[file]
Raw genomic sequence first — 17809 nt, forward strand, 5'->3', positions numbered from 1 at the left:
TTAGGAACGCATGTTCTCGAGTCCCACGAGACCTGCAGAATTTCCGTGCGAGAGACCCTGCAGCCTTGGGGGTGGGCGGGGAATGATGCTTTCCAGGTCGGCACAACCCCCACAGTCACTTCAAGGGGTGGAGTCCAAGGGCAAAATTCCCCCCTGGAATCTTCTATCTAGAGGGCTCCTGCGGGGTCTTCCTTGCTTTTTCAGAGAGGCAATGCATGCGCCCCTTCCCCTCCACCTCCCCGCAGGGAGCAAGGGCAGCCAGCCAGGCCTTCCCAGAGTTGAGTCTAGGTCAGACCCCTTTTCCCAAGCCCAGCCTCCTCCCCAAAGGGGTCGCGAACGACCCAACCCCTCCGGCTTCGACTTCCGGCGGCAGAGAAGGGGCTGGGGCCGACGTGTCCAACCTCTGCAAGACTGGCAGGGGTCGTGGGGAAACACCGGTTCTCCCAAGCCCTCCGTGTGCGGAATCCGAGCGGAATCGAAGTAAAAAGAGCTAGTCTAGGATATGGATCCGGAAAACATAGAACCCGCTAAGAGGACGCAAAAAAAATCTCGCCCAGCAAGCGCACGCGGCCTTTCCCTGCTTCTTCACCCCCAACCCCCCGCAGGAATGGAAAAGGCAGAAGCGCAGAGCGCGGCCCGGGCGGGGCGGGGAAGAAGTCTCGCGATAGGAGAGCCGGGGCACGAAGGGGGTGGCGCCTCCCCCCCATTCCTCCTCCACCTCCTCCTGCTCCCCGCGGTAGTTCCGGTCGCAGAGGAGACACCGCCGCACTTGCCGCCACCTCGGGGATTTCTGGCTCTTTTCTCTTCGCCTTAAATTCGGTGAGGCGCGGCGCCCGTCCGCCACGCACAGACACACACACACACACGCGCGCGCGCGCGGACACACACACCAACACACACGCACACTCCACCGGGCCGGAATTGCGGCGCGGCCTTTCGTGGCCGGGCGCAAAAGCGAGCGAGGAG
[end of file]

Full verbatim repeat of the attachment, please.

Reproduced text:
Raw genomic sequence first — 17809 nt, forward strand, 5'->3', positions numbered from 1 at the left:
TTAGGAACGCATGTTCTCGAGTCCCACGAGACCTGCAGAATTTCCGTGCGAGAGACCCTGCAGCCTTGGGGGTGGGCGGGGAATGATGCTTTCCAGGTCGGCACAACCCCCACAGTCACTTCAAGGGGTGGAGTCCAAGGGCAAAATTCCCCCCTGGAATCTTCTATCTAGAGGGCTCCTGCGGGGTCTTCCTTGCTTTTTCAGAGAGGCAATGCATGCGCCCCTTCCCCTCCACCTCCCCGCAGGGAGCAAGGGCAGCCAGCCAGGCCTTCCCAGAGTTGAGTCTAGGTCAGACCCCTTTTCCCAAGCCCAGCCTCCTCCCCAAAGGGGTCGCGAACGACCCAACCCCTCCGGCTTCGACTTCCGGCGGCAGAGAAGGGGCTGGGGCCGACGTGTCCAACCTCTGCAAGACTGGCAGGGGTCGTGGGGAAACACCGGTTCTCCCAAGCCCTCCGTGTGCGGAATCCGAGCGGAATCGAAGTAAAAAGAGCTAGTCTAGGATATGGATCCGGAAAACATAGAACCCGCTAAGAGGACGCAAAAAAAATCTCGCCCAGCAAGCGCACGCGGCCTTTCCCTGCTTCTTCACCCCCAACCCCCCGCAGGAATGGAAAAGGCAGAAGCGCAGAGCGCGGCCCGGGCGGGGCGGGGAAGAAGTCTCGCGATAGGAGAGCCGGGGCACGAAGGGGGTGGCGCCTCCCCCCCATTCCTCCTCCACCTCCTCCTGCTCCCCGCGGTAGTTCCGGTCGCAGAGGAGACACCGCCGCACTTGCCGCCACCTCGGGGATTTCTGGCTCTTTTCTCTTCGCCTTAAATTCGGTGAGGCGCGGCGCCCGTCCGCCACGCACAGACACACACACACACACGCGCGCGCGCGCGGACACACACACCAACACACACGCACACTCCACCGGGCCGGAATTGCGGCGCGGCCTTTCGTGGCCGGGCGCAAAAGCGAGCGAGGAG